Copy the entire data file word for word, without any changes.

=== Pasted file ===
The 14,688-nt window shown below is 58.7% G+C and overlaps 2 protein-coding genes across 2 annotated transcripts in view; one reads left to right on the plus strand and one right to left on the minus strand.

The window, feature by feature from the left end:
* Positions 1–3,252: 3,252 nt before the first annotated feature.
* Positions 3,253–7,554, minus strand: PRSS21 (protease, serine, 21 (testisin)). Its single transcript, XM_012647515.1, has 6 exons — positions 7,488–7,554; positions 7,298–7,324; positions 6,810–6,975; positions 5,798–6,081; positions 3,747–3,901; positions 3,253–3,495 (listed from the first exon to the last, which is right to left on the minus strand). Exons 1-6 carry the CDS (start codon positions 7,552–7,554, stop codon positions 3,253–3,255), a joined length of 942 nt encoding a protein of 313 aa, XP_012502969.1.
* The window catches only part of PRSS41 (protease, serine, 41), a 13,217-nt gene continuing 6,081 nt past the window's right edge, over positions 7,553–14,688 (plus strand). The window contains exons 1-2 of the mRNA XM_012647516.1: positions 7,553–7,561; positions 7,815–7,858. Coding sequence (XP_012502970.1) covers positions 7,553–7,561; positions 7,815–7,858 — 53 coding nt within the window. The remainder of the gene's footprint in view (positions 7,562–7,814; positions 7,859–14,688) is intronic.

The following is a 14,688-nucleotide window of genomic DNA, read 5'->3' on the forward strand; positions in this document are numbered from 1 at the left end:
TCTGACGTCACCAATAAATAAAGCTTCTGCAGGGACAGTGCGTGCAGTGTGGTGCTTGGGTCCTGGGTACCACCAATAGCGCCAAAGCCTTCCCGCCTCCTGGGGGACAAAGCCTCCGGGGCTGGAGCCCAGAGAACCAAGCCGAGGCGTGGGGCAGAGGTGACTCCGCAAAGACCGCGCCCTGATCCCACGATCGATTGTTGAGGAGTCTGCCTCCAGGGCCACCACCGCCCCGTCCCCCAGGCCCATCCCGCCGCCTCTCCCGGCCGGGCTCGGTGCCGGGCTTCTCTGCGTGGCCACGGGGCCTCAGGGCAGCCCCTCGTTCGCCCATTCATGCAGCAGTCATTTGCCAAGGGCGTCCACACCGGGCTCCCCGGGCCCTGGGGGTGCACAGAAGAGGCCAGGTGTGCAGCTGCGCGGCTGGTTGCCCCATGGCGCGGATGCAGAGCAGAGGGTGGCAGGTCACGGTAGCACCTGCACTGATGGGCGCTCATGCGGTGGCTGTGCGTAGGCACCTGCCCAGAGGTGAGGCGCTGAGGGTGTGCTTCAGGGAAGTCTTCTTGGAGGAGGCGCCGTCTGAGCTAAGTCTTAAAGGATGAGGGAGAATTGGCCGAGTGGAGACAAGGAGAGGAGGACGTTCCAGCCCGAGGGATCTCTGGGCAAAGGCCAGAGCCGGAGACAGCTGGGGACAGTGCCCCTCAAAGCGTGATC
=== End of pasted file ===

The 14,688-nt window shown below is 58.7% G+C and overlaps 2 protein-coding genes across 2 annotated transcripts in view; one reads left to right on the plus strand and one right to left on the minus strand.

The window, feature by feature from the left end:
* Positions 1–3,252: 3,252 nt before the first annotated feature.
* Positions 3,253–7,554, minus strand: PRSS21 (protease, serine, 21 (testisin)). Its single transcript, XM_012647515.1, has 6 exons — positions 7,488–7,554; positions 7,298–7,324; positions 6,810–6,975; positions 5,798–6,081; positions 3,747–3,901; positions 3,253–3,495 (listed from the first exon to the last, which is right to left on the minus strand). Exons 1-6 carry the CDS (start codon positions 7,552–7,554, stop codon positions 3,253–3,255), a joined length of 942 nt encoding a protein of 313 aa, XP_012502969.1.
* The window catches only part of PRSS41 (protease, serine, 41), a 13,217-nt gene continuing 6,081 nt past the window's right edge, over positions 7,553–14,688 (plus strand). The window contains exons 1-2 of the mRNA XM_012647516.1: positions 7,553–7,561; positions 7,815–7,858. Coding sequence (XP_012502970.1) covers positions 7,553–7,561; positions 7,815–7,858 — 53 coding nt within the window. The remainder of the gene's footprint in view (positions 7,562–7,814; positions 7,859–14,688) is intronic.

The following is a 14,688-nucleotide window of genomic DNA, read 5'->3' on the forward strand; positions in this document are numbered from 1 at the left end:
TCTGACGTCACCAATAAATAAAGCTTCTGCAGGGACAGTGCGTGCAGTGTGGTGCTTGGGTCCTGGGTACCACCAATAGCGCCAAAGCCTTCCCGCCTCCTGGGGGACAAAGCCTCCGGGGCTGGAGCCCAGAGAACCAAGCCGAGGCGTGGGGCAGAGGTGACTCCGCAAAGACCGCGCCCTGATCCCACGATCGATTGTTGAGGAGTCTGCCTCCAGGGCCACCACCGCCCCGTCCCCCAGGCCCATCCCGCCGCCTCTCCCGGCCGGGCTCGGTGCCGGGCTTCTCTGCGTGGCCACGGGGCCTCAGGGCAGCCCCTCGTTCGCCCATTCATGCAGCAGTCATTTGCCAAGGGCGTCCACACCGGGCTCCCCGGGCCCTGGGGGTGCACAGAAGAGGCCAGGTGTGCAGCTGCGCGGCTGGTTGCCCCATGGCGCGGATGCAGAGCAGAGGGTGGCAGGTCACGGTAGCACCTGCACTGATGGGCGCTCATGCGGTGGCTGTGCGTAGGCACCTGCCCAGAGGTGAGGCGCTGAGGGTGTGCTTCAGGGAAGTCTTCTTGGAGGAGGCGCCGTCTGAGCTAAGTCTTAAAGGATGAGGGAGAATTGGCCGAGTGGAGACAAGGAGAGGAGGACGTTCCAGCCCGAGGGATCTCTGGGCAAAGGCCAGAGCCGGAGACAGCTGGGGACAGTGCCCCTCAAAGCGTGATC